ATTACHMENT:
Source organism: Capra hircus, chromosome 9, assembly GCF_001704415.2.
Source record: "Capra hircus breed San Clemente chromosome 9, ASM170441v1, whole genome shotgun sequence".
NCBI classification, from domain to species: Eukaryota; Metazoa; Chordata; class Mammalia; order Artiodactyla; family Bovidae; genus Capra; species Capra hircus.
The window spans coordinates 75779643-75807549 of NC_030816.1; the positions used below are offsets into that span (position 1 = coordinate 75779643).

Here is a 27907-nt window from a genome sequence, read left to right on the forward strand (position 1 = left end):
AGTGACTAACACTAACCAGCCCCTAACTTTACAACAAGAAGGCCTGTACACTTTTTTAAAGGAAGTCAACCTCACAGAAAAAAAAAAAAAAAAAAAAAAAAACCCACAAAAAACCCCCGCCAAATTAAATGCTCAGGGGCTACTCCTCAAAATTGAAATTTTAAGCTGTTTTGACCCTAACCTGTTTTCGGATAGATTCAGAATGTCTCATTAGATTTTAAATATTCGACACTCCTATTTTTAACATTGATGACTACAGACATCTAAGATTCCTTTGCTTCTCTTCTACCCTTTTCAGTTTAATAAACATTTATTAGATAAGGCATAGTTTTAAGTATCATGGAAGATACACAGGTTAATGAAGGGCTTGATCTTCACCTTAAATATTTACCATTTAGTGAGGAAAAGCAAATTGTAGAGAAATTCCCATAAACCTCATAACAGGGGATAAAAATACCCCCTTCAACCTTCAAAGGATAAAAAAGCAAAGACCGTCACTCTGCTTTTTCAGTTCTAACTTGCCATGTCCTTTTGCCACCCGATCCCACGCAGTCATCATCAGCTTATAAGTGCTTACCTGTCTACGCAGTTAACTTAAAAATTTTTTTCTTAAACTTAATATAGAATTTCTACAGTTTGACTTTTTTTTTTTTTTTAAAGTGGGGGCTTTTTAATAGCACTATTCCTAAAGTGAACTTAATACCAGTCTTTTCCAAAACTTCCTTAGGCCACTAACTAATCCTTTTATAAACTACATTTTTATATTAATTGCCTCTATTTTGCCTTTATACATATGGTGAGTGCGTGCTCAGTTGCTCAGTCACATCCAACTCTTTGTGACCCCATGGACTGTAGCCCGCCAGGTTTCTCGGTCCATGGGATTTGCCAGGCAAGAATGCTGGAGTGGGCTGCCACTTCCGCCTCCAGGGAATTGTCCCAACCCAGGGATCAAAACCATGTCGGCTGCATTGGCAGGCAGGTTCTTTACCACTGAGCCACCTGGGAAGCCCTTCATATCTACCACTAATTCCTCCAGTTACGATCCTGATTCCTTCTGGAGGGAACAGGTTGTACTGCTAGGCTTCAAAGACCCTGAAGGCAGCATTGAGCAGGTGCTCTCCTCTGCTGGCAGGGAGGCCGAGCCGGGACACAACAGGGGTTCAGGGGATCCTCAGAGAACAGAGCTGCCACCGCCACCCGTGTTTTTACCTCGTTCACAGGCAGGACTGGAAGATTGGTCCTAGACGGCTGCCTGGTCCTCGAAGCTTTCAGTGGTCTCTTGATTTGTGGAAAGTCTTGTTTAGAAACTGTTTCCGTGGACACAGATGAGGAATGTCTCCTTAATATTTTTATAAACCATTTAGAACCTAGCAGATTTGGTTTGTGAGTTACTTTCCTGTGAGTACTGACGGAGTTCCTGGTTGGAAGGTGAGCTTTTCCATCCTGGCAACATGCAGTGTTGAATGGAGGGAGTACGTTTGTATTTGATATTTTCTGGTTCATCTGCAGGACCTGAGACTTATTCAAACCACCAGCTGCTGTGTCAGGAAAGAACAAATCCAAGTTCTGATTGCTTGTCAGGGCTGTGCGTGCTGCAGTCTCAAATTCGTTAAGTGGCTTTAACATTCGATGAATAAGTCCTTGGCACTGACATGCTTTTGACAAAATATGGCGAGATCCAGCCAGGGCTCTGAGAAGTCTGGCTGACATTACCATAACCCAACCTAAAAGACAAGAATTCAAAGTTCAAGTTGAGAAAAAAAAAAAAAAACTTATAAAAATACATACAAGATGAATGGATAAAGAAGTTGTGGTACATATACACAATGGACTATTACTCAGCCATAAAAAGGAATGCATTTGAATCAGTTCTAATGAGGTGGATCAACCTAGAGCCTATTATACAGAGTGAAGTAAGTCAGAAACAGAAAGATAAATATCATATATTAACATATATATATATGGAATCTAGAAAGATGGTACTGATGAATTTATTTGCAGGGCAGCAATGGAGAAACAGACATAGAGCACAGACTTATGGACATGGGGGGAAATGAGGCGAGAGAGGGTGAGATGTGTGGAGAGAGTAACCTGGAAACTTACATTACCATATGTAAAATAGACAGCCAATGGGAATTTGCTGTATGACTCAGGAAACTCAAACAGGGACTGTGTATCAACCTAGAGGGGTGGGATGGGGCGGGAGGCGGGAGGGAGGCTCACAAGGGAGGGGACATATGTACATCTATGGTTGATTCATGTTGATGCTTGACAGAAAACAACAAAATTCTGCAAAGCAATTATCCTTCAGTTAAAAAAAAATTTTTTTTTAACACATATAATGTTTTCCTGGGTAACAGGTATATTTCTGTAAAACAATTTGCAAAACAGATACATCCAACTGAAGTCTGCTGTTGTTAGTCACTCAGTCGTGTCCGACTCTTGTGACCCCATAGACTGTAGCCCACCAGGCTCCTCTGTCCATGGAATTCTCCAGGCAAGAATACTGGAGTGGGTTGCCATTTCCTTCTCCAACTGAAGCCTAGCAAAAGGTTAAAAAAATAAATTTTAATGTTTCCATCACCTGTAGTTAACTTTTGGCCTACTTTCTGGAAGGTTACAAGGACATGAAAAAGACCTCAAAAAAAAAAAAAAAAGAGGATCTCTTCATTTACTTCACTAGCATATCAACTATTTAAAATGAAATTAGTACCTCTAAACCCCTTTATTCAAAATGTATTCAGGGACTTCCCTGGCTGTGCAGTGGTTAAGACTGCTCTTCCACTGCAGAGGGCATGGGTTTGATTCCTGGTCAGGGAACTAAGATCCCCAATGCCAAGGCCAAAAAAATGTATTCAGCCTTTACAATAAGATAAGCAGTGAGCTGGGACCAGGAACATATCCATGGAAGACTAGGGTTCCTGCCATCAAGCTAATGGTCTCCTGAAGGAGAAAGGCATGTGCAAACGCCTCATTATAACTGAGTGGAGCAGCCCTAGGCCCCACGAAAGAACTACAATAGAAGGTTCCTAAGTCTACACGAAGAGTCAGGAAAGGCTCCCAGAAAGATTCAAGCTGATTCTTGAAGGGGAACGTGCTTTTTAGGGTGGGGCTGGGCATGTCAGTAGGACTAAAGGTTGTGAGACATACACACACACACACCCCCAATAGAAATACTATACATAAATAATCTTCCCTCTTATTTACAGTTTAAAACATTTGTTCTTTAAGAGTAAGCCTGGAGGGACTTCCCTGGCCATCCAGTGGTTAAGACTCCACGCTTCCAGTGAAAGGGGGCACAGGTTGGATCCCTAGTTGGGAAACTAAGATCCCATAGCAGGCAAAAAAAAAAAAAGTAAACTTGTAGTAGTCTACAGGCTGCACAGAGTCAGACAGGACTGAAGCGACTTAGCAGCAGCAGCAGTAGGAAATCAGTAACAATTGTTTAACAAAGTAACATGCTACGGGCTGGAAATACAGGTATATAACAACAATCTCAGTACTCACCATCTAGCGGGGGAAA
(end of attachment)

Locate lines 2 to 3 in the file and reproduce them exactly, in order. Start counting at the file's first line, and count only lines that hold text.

Source record: "Capra hircus breed San Clemente chromosome 9, ASM170441v1, whole genome shotgun sequence".
NCBI classification, from domain to species: Eukaryota; Metazoa; Chordata; class Mammalia; order Artiodactyla; family Bovidae; genus Capra; species Capra hircus.